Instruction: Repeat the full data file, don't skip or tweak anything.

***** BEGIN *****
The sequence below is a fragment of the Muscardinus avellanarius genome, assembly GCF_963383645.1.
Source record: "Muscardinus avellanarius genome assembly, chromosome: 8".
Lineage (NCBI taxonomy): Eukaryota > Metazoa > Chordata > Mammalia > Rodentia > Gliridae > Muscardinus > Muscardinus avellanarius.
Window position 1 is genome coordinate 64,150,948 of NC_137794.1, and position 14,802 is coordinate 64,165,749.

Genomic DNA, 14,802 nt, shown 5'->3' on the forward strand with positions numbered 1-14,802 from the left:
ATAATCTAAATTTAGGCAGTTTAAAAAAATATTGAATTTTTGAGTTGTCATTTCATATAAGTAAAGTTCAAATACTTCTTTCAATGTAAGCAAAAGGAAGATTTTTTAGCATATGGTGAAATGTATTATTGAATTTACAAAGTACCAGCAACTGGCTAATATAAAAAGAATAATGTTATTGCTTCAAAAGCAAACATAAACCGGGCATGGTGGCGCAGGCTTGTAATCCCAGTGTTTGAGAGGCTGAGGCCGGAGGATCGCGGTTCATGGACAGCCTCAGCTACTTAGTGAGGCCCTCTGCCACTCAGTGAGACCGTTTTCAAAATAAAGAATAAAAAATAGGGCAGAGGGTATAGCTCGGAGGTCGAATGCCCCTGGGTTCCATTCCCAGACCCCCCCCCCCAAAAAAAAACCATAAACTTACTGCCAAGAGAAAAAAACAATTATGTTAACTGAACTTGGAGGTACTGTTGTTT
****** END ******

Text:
The sequence below is a fragment of the Muscardinus avellanarius genome, assembly GCF_963383645.1.
Source record: "Muscardinus avellanarius genome assembly, chromosome: 8".
Lineage (NCBI taxonomy): Eukaryota > Metazoa > Chordata > Mammalia > Rodentia > Gliridae > Muscardinus > Muscardinus avellanarius.
Window position 1 is genome coordinate 64,150,948 of NC_137794.1, and position 14,802 is coordinate 64,165,749.

Genomic DNA, 14,802 nt, shown 5'->3' on the forward strand with positions numbered 1-14,802 from the left:
ATAATCTAAATTTAGGCAGTTTAAAAAAATATTGAATTTTTGAGTTGTCATTTCATATAAGTAAAGTTCAAATACTTCTTTCAATGTAAGCAAAAGGAAGATTTTTTAGCATATGGTGAAATGTATTATTGAATTTACAAAGTACCAGCAACTGGCTAATATAAAAAGAATAATGTTATTGCTTCAAAAGCAAACATAAACCGGGCATGGTGGCGCAGGCTTGTAATCCCAGTGTTTGAGAGGCTGAGGCCGGAGGATCGCGGTTCATGGACAGCCTCAGCTACTTAGTGAGGCCCTCTGCCACTCAGTGAGACCGTTTTCAAAATAAAGAATAAAAAATAGGGCAGAGGGTATAGCTCGGAGGTCGAATGCCCCTGGGTTCCATTCCCAGACCCCCCCCCCCAAAAAAAAACCATAAACTTACTGCCAAGAGAAAAAAACAATTATGTTAACTGAACTTGGAGGTACTGTTGTTT